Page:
Yes, it is important to remember to puncture both the top and bottom of the blister using the Diskhaler before inhaling the medication into your mouth.  Relenza should never be used with any other device but the Diskhaler. The blisters of medicine should never be opened and mixed into a liquid.

 

Are there people who should not take Relenza? (Posted on November 2, 2009)

Yes. Relenza is not for people who have chronic lung diseases such as asthma or chronic obstructive pulmonary disease (COPD). Also, since the Relenza powder contains lactose, people who have a severe allergy to lactose should not use Relenza. Talk with your physician if you have concerns.

 

Should women who are pregnant or nursing take Relenza? (Posted on November 2, 2009)

Yes. The CDC recommends that pregnant women who are sick from 2009 H1N1 influenza be treated with a flu drug.  Pregnant and nursing women should talk with a physician before using Relenza. More information is available at www.flu.gov/individualfamily/parents/pregnant5tips.html.

 

What are the most common side effects of Relenza? (Posted on November 2, 2009)

Relenza is very well-tolerated by most patients. The most common side effects are: diarrhea, nausea, vomiting, headache, dizziness, nasal irritation, and cough. Some people have reported ear, nose, and throat infections.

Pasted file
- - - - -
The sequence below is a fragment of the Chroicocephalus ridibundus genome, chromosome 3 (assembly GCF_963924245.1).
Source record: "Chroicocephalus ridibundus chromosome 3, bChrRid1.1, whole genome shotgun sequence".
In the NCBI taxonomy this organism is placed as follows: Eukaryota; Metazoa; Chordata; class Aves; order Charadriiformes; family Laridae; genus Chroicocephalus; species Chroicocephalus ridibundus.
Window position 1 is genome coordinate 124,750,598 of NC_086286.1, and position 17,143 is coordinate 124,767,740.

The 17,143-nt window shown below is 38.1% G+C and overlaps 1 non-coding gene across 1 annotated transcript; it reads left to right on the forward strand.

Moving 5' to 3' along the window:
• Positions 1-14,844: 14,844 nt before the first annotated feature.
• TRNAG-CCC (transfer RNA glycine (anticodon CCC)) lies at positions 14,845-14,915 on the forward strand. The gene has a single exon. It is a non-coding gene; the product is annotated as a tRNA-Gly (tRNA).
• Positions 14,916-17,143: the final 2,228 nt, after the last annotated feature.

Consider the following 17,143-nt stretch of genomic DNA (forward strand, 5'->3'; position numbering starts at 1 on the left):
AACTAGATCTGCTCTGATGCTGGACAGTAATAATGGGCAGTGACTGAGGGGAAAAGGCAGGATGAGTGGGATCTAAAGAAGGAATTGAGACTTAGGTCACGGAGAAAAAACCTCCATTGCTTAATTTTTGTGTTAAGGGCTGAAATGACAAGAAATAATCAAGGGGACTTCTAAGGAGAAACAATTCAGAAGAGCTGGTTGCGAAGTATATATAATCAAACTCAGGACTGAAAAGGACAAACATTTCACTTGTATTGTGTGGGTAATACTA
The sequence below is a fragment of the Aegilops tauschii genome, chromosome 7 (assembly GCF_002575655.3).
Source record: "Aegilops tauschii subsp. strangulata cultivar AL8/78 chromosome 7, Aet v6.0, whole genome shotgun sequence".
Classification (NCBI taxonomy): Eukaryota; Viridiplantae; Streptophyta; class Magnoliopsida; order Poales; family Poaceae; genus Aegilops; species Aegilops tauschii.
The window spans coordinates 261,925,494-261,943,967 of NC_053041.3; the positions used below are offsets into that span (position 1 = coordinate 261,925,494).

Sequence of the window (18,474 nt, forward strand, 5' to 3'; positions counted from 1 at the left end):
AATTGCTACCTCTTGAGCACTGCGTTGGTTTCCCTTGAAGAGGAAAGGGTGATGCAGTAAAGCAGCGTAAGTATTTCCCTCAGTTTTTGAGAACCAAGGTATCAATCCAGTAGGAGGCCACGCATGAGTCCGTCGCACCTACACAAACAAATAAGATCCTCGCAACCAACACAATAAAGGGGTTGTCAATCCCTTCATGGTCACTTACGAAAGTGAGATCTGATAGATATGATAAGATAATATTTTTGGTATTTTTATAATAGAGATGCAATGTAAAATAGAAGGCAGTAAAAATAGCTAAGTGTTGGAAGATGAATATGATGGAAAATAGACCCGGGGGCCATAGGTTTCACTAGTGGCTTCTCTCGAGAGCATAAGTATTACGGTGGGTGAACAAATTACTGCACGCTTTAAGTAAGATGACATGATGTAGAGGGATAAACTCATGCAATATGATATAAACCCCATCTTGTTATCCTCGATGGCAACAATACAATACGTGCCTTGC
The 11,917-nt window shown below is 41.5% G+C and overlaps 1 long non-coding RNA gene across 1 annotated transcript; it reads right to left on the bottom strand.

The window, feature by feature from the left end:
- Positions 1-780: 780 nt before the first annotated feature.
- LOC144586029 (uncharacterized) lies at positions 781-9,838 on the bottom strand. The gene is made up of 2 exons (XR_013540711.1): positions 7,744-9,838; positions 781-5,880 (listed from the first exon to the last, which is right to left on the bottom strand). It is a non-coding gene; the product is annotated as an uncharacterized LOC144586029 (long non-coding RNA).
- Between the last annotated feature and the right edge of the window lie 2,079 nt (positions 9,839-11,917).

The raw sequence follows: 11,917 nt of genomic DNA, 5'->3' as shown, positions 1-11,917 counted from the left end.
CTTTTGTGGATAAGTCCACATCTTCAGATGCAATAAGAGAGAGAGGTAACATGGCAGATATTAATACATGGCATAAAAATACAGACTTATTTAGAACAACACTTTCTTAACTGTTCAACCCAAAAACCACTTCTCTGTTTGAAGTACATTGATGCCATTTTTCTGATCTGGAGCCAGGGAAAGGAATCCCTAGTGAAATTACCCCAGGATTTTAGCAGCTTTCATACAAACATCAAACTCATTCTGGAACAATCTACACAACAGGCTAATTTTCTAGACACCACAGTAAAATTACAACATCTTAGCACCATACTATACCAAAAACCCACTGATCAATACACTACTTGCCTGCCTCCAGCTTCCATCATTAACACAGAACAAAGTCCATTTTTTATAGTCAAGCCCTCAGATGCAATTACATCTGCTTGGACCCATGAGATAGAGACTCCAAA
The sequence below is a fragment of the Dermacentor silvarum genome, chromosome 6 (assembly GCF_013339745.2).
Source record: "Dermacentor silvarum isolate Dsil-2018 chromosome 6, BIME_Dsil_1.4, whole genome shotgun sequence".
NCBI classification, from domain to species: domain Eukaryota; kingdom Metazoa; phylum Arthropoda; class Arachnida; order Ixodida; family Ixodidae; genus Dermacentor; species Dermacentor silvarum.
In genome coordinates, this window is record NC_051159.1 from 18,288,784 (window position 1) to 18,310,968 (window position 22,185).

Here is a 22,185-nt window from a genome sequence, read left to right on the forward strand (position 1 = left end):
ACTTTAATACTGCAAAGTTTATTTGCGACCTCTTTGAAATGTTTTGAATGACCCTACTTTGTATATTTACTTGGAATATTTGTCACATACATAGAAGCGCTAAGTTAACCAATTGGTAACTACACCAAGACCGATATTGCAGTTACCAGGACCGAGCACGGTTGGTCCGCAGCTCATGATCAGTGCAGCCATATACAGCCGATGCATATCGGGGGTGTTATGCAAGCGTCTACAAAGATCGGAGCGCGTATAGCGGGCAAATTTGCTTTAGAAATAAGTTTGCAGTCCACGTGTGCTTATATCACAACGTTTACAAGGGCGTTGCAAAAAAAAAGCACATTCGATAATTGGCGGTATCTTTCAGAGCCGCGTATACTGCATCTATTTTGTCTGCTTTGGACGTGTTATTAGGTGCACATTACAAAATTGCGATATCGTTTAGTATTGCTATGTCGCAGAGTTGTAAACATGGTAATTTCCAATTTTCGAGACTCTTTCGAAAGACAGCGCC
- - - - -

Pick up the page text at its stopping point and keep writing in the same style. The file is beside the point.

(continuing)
What are the serious side effects of Relenza? (Posted on November 2, 2009)

Some people have trouble breathing while using Relenza, especially if they have chronic lung disease. If you have more trouble breathing after using Relenza, you should stop using Relenza. Children and teenagers with the flu may be at a higher risk for seizures, confusion, or abnormal behavior early during their illness. These serious side effects may happen shortly after beginning Relenza or may happen in people when the flu is not treated. Rare cases of allergic reactions, including serious skin rashes, have happened in people who use Relenza. If shortness of breath, abnormal behavior, seizures, or a rash develops, stop Relenza and contact your physician immediately.

 

 

Don't see your question answered here? E-mail Dr. Avery at DrAvery@goldenliving.com, and he'll make every effort to respond to your question on this page. If you'd like to be notified of updates, please send us your e-mail address and we'll add you to our flu update mailing list.
 

Please note that the information on this page is general information, and individual situations should be discussed with your personal physician. 

 

Latest Flu News

 

Expert Thinking


Understanding Influenza in 2009

By Al Barber

Experts predict that two or more distinct influenza strains will circulate in the Northern Hemisphere this winter.